There is no proposal before UKFFA on this subject so no change is on the cards

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job can be a lot of fun and you get to spend a lot of time with and talking to some really committed people who love their sailing and love sailing Flying Fifteens. Many I meet at open meetings, championships and other events: these are great occasions for catching up and getting the latest gossip on who is doing what where and with whom; all in the best possible taste, darlings (sorry, went a bit Kenny there [Everett not Pietersen]). This is great as I get to hear what needs to happen to make the class bolder better and more attractive and these things are all good because the people telling me this stuff are go-ahead competitive people who really want the best for the class.

This is all good and we really need people to come up with ideas to help us attract more sailors into the class and more members into the association. We need to show people what good fun the boats are to sail, that the racing we put on is good, and that the class makes financial sense for them to get into. We, along with the relevant host club, put a lot of effort into the events to try to give the sailors what they want, which I’m sure is not that different from what I suggest above. However, as secretary I also get to meet and talk with other committed and keen people from all walks of life and also from all over the country who rarely if ever travel with their boats. If they attend a championship or open it’s because it is being held at their club. These sailors are no less enthusiastic and would share the same desires as I mention and they too will help us attract more sailors into our boats. We are indeed a broad church and this is a good thing as we cover off lots of different benefits to different groups of people. This, though, can be a problem when it comes to change as I hear

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Keith crewing Justin Waples in hot pursuit of brother Chris at this year’s Nationals differing opinions, very often polarised. One group will want radical decisive bold changes and see this as the only way forward, the other want a steady programme of development and updating that keeps their boats competitive and relevant. The dilemma, then, for us your loyal administrators is how we keep both schools of thought on board [no pun intended] because we need each other. We need the dynamic individuals who will attend championships and open meetings, giving us something to write about and make us look attractive in the sailing media. We also need the committed club sailors who turn out once or twice a week, sail 20 – 30 or more races a year but never travel, and enjoy their leisure time at their club. These are our grass roots, those people who demonstrate on a local level that

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you can have great club racing in a really fun boat that allows a great cross section of the sailing community to compete on a level playing field. So when we are thinking of putting forward changes for consideration, making arguments for or against change, even drafting a suggested rule or ballot paper, let’s not look at it through the narrow prism of our particular view. Let’s not even think about how it will push the class forward or hold it back, let’s think about how we can keep everyone in the boat they chose for whatever reason, or on which side of our broad church they are sitting. I’ve had a great season and I hope you have too, hoping you have a festive Christmas and a good season next year.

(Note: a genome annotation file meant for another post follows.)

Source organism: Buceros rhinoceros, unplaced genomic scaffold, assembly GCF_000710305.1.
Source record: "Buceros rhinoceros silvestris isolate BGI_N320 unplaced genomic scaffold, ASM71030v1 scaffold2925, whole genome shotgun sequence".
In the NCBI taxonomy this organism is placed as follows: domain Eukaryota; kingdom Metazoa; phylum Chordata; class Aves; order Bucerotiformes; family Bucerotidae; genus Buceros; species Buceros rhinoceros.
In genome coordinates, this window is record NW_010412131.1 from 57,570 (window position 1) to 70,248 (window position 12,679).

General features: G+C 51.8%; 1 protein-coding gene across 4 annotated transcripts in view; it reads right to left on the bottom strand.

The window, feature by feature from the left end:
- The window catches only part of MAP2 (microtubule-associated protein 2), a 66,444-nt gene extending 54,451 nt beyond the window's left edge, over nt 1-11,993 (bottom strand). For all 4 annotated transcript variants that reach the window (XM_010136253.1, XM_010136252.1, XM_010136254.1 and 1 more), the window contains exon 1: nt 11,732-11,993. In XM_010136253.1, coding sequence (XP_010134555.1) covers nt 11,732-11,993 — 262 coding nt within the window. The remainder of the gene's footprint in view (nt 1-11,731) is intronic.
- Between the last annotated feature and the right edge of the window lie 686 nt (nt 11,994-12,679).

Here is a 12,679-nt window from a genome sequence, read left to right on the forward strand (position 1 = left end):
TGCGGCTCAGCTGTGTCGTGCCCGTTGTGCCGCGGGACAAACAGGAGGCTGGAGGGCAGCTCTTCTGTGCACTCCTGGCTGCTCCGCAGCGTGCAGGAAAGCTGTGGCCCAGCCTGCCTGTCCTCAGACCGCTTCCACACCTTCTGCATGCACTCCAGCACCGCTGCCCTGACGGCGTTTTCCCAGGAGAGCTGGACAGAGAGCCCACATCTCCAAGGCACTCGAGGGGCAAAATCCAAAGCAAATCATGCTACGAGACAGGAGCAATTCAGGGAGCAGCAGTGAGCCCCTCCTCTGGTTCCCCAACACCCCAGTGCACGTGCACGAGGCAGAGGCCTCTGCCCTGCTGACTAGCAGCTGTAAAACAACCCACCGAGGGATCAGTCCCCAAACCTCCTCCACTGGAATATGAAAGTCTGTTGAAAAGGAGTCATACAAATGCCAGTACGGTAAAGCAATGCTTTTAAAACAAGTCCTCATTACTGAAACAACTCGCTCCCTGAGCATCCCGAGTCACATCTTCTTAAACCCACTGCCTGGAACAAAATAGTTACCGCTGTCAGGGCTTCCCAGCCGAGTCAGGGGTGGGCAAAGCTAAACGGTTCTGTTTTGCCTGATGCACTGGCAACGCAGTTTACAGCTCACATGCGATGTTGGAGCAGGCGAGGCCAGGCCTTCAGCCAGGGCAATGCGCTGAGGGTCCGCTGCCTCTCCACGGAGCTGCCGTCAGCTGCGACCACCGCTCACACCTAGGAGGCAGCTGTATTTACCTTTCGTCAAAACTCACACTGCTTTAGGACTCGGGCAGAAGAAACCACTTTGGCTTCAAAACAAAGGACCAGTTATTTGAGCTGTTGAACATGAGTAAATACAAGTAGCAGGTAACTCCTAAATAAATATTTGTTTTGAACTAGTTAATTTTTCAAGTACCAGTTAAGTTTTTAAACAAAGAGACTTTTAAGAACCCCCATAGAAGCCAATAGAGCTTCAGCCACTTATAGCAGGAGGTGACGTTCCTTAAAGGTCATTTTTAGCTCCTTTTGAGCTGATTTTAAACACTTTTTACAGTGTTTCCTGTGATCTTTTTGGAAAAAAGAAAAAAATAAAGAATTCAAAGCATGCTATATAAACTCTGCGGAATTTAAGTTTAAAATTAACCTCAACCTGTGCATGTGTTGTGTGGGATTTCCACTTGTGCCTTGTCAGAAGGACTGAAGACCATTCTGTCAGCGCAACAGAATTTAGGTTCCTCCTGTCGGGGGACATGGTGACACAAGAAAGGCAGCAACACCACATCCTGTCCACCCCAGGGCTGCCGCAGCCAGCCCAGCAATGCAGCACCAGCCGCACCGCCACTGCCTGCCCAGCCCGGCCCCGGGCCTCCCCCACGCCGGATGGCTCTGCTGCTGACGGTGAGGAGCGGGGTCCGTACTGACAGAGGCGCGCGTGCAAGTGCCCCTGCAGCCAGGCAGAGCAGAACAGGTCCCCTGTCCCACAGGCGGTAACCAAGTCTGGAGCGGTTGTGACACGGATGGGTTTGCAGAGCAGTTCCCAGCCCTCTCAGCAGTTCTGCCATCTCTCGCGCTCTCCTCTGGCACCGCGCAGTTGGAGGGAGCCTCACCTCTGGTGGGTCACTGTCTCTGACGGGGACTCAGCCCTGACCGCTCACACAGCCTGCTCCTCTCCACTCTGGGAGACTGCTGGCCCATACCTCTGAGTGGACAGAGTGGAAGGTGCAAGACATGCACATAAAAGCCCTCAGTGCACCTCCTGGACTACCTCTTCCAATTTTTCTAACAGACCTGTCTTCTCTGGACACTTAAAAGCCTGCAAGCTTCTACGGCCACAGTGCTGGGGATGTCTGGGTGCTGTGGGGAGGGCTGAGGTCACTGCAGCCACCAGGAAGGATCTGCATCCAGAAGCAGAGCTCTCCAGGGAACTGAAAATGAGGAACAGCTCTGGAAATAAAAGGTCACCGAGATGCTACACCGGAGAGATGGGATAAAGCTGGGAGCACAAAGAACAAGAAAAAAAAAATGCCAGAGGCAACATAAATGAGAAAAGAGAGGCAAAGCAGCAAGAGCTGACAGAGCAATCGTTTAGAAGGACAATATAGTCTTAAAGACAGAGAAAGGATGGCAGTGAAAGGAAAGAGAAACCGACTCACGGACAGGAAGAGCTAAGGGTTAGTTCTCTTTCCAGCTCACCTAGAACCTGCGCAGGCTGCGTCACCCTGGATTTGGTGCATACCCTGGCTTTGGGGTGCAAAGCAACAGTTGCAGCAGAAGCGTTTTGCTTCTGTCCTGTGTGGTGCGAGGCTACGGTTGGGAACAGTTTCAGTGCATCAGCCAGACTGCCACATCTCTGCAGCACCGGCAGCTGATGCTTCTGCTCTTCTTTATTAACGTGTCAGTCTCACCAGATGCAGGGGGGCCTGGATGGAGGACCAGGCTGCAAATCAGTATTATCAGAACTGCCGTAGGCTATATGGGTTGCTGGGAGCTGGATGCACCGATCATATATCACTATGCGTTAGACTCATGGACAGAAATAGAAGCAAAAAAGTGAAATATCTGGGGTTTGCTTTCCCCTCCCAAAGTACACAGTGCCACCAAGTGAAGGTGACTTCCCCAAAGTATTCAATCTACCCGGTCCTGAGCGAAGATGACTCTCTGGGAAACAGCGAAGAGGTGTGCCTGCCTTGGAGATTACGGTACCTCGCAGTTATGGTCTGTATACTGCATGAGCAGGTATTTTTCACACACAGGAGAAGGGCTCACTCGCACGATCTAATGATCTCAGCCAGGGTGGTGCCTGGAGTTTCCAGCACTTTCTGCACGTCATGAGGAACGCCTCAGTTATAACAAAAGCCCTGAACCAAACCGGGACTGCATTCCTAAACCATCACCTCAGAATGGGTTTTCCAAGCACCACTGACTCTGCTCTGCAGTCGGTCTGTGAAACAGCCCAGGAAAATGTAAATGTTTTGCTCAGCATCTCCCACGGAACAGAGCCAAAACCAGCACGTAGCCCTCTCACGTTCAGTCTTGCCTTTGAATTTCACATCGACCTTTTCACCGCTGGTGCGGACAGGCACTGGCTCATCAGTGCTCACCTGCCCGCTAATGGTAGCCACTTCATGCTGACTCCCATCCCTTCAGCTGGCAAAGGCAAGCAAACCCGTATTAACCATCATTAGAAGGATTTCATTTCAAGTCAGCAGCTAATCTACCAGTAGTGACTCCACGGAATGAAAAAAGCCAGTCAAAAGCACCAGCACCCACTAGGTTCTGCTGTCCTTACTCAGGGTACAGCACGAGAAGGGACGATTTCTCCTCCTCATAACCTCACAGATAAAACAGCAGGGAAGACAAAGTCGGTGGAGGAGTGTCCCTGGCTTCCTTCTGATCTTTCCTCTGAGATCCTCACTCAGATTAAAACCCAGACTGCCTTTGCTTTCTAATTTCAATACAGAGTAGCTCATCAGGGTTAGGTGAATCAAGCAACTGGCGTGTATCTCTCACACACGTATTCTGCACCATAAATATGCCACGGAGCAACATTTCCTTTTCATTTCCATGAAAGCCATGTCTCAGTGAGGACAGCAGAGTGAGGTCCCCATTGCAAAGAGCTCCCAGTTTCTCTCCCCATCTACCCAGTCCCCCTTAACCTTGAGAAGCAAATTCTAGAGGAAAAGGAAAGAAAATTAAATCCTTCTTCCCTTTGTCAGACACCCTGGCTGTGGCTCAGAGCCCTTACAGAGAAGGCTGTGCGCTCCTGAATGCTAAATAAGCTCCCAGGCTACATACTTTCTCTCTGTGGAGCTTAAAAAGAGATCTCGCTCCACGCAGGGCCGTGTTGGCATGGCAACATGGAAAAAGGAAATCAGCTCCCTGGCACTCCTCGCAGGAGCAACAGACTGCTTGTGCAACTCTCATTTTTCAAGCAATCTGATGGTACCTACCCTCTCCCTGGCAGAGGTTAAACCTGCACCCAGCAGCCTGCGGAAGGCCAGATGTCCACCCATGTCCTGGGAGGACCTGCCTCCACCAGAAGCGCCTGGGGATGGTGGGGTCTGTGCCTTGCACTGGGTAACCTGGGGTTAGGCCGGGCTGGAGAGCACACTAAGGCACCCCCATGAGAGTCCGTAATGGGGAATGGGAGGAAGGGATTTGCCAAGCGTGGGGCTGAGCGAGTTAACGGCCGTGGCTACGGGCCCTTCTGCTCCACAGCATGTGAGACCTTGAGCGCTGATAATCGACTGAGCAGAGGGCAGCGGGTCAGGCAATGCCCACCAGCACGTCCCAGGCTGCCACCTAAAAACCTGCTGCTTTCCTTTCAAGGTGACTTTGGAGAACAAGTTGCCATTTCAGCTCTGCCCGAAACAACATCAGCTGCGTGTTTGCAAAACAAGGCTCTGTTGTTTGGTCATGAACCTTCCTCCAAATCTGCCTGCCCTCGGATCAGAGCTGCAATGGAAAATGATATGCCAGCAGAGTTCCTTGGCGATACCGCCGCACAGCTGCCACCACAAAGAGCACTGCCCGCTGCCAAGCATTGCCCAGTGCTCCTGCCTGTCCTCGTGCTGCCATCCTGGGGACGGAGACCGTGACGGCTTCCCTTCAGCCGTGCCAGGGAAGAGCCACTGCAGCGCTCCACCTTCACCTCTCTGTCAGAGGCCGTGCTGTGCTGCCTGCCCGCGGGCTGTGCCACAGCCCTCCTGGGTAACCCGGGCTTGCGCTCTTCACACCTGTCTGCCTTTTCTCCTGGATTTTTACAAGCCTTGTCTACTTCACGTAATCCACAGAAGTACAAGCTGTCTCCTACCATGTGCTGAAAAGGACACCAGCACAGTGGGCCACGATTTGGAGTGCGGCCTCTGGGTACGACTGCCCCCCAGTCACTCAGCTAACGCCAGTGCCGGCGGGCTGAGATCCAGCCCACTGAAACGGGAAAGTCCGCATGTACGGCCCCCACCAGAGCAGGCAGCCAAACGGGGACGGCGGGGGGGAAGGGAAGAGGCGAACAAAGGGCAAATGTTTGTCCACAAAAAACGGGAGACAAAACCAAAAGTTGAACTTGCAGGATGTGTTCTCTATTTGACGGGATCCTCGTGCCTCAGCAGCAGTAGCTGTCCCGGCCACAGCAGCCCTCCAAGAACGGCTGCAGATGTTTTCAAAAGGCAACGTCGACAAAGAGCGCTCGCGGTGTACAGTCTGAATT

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Keith Jamieson

Photograph courtesy of Neill Ross

Secretary’s­Scribbles This


Photograph courtesy of Rick Tomlinson

Will­Heritage­Cleans­up­at­Cowes

Sailing

AT­THE­AGE­OF­14

the Flying 15 with Dad this summer has been fantastic.

We bought a 1996 Ivan Coryn boat that Dad re-painted and re-fitted adding new spars and sails. I am very keen on ropework so, with the help of Dad’s rigger at work, I made a lot of the control lines and sheets for the boat myself. We sail from Cowes Corinthian Yacht Club and as well as us there were a couple of other boats joining the fleet this year. A further new boat will be joining next year (4004 Foof, the double world champion boat, now owned by Andy Storrar. Ed.) so resurgence is continuing within the Flying 15 fleet in Cowes. Before we competed in our first race we had a couple of training sails as I had never sailed a Flying 15 before (and it has been years since Dad sailed one). The Tuesday night series was good for us and as well as being great fun it helped us get up to speed with the other club boats in a series of short evening races in varying wind strengths. Our main goal this year was Cowes week, but at the last minute we decided •

to enter the Charles Stanley Classic Week. This turned out to be the heaviest conditions we had sailed in with plenty of wind and a good Solent chop which took a bit of getting used to. I am so glad we took the spinnaker chute out and fitted cockpit bags instead, especially when we hit a big wave. I was also really happy to have 120kg of Dad crewing for me, but I will have to get him to hike even harder. Dad was happy for me to make most of the tactical decisions. We did discuss the tides and our best route but the starts were all mine. We had a great four days ending up winning the Regatta. With visiting boats from as far away as Scotland and Kent it was a good pointer towards our next event. Cowes Week was a great fun week with eleven boats participating. We had a variety of conditions and some good battles with Rupert Maunder, the man to beat and World Champion in 1992. We managed to get ahead of him in some of the races but just couldn’t hold him behind us. We finished second in all but two races; Rupert did not sail the Saturdays which allowed us to win the week (thank you Rupert!). Winning the last race with the classic Cowes Week